Sofia Coppola explains why her 90s coming-of-age film had a low key release
Sofia Coppola’s The Virgin Suicides is now a highly-regarded cult classic. Despite its dreamlike aesthetic and its unique look at a leafy Midwestern suburb through the eyes of the teenagers who live there – Coppola recently revealed that initially, Paramount “didn’t really know what to do with it”.
“It didn’t have much of a release,” Coppola said to Entertainment Weekly, explaining that distributors feared it glamorised mental health issues. “They were afraid that girls were going to commit suicide if they saw it! It had a really small release. We made it for very little, so they didn’t have to do much to make it.”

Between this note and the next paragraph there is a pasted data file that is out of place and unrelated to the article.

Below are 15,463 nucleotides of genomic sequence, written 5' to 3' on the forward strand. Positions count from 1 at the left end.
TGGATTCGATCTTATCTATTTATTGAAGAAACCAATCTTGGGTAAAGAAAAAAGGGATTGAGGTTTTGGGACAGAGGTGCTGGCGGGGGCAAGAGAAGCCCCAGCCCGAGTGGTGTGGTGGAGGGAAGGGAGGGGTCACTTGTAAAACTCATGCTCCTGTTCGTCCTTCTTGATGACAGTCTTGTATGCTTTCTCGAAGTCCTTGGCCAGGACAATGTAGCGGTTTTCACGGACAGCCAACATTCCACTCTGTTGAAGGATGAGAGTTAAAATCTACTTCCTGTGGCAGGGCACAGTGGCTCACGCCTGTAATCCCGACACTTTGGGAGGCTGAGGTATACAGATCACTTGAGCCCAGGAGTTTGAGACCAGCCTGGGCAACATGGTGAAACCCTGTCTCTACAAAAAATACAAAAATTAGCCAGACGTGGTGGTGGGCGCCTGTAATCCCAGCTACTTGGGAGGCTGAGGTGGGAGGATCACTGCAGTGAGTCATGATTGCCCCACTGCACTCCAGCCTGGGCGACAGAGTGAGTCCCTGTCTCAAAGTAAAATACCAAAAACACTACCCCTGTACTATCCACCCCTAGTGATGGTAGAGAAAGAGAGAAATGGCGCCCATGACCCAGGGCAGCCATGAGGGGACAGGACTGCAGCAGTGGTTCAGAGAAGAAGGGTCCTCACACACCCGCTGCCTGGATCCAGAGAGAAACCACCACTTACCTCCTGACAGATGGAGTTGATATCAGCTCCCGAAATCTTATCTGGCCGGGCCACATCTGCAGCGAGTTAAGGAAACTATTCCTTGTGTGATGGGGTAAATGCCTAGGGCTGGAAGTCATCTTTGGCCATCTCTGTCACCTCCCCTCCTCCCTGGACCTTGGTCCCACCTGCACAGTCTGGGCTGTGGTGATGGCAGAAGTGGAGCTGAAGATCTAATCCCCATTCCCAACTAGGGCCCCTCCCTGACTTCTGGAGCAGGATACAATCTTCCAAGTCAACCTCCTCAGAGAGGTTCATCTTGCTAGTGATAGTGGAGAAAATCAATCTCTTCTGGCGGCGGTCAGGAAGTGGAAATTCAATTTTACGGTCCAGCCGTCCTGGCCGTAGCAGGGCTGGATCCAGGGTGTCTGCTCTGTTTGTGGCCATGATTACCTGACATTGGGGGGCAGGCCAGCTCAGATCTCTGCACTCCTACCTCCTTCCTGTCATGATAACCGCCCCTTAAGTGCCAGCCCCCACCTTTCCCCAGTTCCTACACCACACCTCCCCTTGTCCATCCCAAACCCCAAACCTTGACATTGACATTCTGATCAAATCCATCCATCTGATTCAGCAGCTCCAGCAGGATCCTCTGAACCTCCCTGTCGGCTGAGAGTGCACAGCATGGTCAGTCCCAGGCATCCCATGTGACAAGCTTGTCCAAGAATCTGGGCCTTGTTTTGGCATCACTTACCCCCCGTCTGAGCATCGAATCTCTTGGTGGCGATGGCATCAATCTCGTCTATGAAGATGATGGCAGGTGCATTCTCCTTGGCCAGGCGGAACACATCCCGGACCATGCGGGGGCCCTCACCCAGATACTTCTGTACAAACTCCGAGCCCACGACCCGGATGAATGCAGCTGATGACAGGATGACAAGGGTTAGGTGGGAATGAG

Consequently, when it was released the film did not initially garner a large audience. It grossed $10 million worldwide so it just about made its $9 million budget back. Even though she was slightly disappointed the film was not a box-office-hit, Coppola is now elated that it has had “a second life, and it makes me glad that girls of other generations connect to it and find something in it, it didn’t have much of a life at the time it came out.”
“It made me happy when, about 10 years ago, people started telling me that their teenage daughters loved the movie,” Coppola said. “I was like, they weren’t even born then! How do they even know about it?”
On April 24th, Criterion Collection will release the Academy Award-winning The Virgin Suicides, making history as her first film to join the library.